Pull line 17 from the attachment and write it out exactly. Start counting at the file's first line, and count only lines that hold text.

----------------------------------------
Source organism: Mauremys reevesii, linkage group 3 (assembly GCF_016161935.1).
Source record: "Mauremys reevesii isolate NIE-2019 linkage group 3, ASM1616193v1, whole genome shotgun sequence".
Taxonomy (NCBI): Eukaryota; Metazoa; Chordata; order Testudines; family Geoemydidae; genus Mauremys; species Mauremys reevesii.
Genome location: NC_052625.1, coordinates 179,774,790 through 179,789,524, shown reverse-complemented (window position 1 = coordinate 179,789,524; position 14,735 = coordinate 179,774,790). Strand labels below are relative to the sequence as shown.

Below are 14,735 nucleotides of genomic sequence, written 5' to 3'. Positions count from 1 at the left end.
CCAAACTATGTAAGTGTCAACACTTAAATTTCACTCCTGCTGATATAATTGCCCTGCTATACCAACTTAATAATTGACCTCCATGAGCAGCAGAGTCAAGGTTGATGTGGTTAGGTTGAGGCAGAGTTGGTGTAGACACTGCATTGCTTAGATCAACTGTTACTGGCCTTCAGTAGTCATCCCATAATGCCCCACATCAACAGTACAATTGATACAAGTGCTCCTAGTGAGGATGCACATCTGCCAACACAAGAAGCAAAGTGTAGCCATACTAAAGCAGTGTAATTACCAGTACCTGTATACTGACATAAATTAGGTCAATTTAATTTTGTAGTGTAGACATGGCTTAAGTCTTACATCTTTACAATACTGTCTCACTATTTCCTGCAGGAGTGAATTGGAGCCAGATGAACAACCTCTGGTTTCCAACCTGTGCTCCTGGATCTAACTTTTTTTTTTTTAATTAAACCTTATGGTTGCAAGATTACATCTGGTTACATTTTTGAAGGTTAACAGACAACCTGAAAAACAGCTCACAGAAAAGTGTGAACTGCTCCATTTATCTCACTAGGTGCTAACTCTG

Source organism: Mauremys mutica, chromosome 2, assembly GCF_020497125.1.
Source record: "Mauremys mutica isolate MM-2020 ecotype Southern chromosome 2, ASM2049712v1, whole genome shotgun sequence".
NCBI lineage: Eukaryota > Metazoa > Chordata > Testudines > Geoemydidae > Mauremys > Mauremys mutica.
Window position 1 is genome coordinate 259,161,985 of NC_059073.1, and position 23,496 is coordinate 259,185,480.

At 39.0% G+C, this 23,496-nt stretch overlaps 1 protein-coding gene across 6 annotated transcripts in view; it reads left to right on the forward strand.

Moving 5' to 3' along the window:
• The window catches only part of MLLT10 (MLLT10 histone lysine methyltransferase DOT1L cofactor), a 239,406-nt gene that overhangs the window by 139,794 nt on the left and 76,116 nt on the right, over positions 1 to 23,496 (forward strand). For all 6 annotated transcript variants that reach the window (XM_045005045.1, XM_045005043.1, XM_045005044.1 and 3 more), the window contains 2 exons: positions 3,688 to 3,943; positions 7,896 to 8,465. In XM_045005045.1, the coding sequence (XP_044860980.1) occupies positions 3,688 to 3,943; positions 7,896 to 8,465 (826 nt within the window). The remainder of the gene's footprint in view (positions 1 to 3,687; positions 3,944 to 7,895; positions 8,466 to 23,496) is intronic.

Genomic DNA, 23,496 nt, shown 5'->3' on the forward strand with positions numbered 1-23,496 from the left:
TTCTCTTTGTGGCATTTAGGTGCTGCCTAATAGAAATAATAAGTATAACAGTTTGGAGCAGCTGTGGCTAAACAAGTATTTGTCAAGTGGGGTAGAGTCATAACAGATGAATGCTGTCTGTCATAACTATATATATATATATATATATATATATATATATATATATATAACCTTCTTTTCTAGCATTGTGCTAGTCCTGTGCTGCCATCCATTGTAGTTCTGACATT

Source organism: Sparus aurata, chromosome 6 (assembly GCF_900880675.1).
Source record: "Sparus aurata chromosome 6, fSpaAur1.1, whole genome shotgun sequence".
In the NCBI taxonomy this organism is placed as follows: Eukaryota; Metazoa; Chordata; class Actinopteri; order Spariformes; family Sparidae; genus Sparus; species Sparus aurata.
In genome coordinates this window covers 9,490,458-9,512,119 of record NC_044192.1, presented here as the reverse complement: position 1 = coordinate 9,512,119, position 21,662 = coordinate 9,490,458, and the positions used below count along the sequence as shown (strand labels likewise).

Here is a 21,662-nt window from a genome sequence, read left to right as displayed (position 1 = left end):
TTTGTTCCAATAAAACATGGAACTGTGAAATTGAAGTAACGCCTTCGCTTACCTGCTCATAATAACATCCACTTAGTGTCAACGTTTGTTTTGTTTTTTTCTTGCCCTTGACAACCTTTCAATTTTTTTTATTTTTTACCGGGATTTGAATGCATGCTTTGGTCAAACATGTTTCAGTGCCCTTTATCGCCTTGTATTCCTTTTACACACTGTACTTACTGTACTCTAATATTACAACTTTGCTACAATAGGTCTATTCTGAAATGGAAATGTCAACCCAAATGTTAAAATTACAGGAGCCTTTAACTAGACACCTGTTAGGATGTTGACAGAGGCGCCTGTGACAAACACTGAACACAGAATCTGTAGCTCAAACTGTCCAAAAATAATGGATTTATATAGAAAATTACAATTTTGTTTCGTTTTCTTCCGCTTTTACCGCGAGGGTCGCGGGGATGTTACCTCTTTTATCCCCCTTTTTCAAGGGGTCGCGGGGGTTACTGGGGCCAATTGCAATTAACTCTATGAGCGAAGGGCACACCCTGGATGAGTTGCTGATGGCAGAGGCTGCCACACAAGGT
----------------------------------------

Source record: "Sparus aurata chromosome 6, fSpaAur1.1, whole genome shotgun sequence".